The waveguide structure 20 illustrated in FIG. 2 has metallization layers 36 on both major surfaces of the structure 20 such that current may be introduced between the metallization layers 36 as is well known to those skilled in the art. With no bias or a reversed bias applied to the rib structure, the semiconductor waveguide attenuates a travelling optical signal. However, with an appropriate amount of current supplied between the metallization layers 36, the optical path becomes transparent, i.e. having a unity gain. With increased levels of current supplied, the optical waveguide becomes an optical amplifier such that gain may be applied to the optical signal travelling therethrough. Thus, the semiconductor structure 20 shown in FIG. 2 may serve to extinguish, attenuate, pass or amplify an optical signal. The optical waveguide/amplifier structure 12 shown in FIG. 2 is utilized in the semiconductor active waveguide optical crossbar switch 10 shown in FIG. 1 to transmit, amplify or attenuate the optical signal.
As shown in FIG. 1, redirection of a guided optical signal through the semiconductor active waveguide optical crossbar switch 10 is required in order to route the optical signal as needed. Such redirection may be accomplished by means of a total internal reflection (TIR) turning mirror 40 as shown in FIG. 3. To form such a turning mirror 40, the optical waveguides 12 required for the signal to travel are initially formed by deposition and etching upon the semiconductor substrate 22. Thereafter the mirror surface 42 may be formed by selectively etching a portion of the epitaxial layers along with a portion of the ribbed waveguide structure. The portion of the ribbed waveguide structure to be etched is that portion at which the reflection is to occur. The epitaxial layers and the ribbed waveguide structures are both etched to a point below the graded index structure 26 of the optical waveguide. The cavity 44 which has been etched from the semiconductor structure may be filled with a dielectric layer, such as SiO2, or may be left empty. Such etching and selective patterning can be achieved by microelectronic photolithographic techniques followed by etching with a dry or wet etching process. The optical signal propagating through the optical waveguide is totally reflected from the etched facet 42, as shown in FIG. 3, due to the high index of refraction in the semiconductor device material in comparison to the material filling the cavity 44.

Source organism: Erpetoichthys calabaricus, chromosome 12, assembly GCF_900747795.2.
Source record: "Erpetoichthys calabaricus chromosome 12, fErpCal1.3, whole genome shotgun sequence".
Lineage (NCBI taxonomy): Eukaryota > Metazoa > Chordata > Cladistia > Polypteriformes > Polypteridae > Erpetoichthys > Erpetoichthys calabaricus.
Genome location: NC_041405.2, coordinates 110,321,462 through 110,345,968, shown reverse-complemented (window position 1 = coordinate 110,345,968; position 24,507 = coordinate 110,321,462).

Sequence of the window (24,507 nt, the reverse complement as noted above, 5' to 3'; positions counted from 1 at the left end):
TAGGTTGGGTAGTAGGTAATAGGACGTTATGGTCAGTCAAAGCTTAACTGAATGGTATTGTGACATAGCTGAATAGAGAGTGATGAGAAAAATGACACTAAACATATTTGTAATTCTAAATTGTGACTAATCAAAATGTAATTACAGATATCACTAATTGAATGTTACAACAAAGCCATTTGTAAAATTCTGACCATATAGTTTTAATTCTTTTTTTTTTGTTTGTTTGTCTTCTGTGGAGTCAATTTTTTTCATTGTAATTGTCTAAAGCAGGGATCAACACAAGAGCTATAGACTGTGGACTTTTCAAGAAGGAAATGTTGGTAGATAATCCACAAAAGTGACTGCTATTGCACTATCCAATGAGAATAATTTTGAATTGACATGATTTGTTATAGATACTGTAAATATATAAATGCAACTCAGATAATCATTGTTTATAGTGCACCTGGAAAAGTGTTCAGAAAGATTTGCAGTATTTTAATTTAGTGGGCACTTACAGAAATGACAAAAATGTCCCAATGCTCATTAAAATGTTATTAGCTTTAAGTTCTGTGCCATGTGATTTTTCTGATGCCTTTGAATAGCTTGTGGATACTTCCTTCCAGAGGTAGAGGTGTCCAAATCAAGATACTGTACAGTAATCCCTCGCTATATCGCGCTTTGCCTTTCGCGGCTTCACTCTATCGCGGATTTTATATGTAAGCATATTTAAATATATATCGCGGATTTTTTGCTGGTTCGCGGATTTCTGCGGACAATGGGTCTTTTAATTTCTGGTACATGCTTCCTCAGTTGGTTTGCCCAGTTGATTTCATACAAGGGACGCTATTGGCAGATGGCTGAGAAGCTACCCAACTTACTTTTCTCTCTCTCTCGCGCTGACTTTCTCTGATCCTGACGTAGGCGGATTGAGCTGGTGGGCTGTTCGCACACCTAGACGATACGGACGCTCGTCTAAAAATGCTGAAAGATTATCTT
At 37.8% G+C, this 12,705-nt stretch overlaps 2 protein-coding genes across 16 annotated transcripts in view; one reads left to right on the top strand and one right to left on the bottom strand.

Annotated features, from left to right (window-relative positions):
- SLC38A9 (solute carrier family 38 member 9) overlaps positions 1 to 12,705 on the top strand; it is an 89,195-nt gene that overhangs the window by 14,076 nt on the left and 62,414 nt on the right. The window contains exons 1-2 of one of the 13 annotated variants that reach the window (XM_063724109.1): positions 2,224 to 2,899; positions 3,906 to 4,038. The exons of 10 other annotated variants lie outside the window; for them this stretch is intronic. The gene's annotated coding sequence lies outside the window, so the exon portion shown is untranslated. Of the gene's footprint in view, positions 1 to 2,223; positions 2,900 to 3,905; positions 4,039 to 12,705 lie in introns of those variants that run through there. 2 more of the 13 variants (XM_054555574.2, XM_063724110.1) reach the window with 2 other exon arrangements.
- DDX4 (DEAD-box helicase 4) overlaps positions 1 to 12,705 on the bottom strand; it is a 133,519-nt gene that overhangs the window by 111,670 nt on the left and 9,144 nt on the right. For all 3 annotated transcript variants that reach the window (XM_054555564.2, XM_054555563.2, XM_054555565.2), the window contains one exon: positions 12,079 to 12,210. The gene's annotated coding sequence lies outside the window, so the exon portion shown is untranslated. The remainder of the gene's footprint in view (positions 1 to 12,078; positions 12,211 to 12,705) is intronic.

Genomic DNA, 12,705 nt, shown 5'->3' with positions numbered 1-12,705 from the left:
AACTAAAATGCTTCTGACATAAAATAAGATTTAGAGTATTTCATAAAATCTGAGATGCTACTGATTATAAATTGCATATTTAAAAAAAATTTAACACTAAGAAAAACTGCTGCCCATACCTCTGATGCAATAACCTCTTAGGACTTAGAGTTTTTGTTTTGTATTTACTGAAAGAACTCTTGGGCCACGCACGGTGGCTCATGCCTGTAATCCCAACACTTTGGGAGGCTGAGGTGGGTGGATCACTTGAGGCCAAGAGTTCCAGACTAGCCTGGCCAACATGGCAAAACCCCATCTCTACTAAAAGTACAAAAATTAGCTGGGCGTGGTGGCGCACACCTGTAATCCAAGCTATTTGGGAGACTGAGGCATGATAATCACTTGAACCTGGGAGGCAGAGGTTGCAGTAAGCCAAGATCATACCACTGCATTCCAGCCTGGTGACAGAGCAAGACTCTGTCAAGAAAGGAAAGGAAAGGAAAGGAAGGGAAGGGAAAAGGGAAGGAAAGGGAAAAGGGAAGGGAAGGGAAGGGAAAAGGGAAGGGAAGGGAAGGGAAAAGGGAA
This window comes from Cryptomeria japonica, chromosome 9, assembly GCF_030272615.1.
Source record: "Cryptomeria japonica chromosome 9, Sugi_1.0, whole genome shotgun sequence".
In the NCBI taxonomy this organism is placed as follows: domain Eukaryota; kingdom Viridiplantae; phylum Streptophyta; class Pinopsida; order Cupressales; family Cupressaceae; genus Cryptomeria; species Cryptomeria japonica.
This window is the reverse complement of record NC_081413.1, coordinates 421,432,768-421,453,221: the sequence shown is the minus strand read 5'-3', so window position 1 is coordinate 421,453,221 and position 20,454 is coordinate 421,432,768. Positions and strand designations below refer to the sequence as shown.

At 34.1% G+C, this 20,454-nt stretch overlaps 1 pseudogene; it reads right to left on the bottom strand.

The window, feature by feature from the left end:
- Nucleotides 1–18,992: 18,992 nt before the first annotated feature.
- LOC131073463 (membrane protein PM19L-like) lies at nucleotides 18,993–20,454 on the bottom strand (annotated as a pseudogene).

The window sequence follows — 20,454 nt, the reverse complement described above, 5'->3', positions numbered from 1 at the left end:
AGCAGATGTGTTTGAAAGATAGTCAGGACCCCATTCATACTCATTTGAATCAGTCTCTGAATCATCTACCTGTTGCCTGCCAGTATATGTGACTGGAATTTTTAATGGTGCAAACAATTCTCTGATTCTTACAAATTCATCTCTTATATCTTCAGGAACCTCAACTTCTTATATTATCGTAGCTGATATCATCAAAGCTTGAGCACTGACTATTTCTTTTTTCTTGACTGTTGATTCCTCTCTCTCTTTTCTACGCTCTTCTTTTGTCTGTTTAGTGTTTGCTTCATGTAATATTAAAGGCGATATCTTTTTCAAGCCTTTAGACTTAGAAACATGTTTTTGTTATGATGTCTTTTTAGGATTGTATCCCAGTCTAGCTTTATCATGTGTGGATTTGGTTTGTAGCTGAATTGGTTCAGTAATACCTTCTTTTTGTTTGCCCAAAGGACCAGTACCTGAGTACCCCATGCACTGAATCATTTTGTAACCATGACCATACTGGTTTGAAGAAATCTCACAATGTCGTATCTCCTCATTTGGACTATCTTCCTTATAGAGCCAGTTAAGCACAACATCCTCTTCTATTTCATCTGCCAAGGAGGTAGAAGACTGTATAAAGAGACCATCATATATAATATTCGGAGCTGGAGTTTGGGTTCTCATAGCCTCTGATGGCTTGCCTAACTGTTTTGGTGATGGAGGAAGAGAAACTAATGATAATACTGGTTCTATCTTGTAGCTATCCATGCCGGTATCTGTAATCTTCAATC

Redirection of a waveguide signal may also be achieved by means of gradually bending the waveguide while increasing the depth of the etch which forms the rib 12 and establishes the rib's height. Such bending is effective, however, only so long as the radiation mode losses which occur as the guided optical wave negotiates the bend in the waveguide do not excessively attenuate the guided signal.
Two typical configurations used to divide signals are a Y-branch structure 50 as shown in FIG. 4 or a T-branch structure 60 as shown in FIG. 5. In a Y-branch structure 50 as illustrated in FIG. 4, a guided wave is gradually widened and split into two or more signals. The splitting of the signals may be aided by process induced stress at the edge of the waveguide 12 which increases the refractive index at the edge 52 of the guide and thus, the mode strength along either edge of the waveguide 12.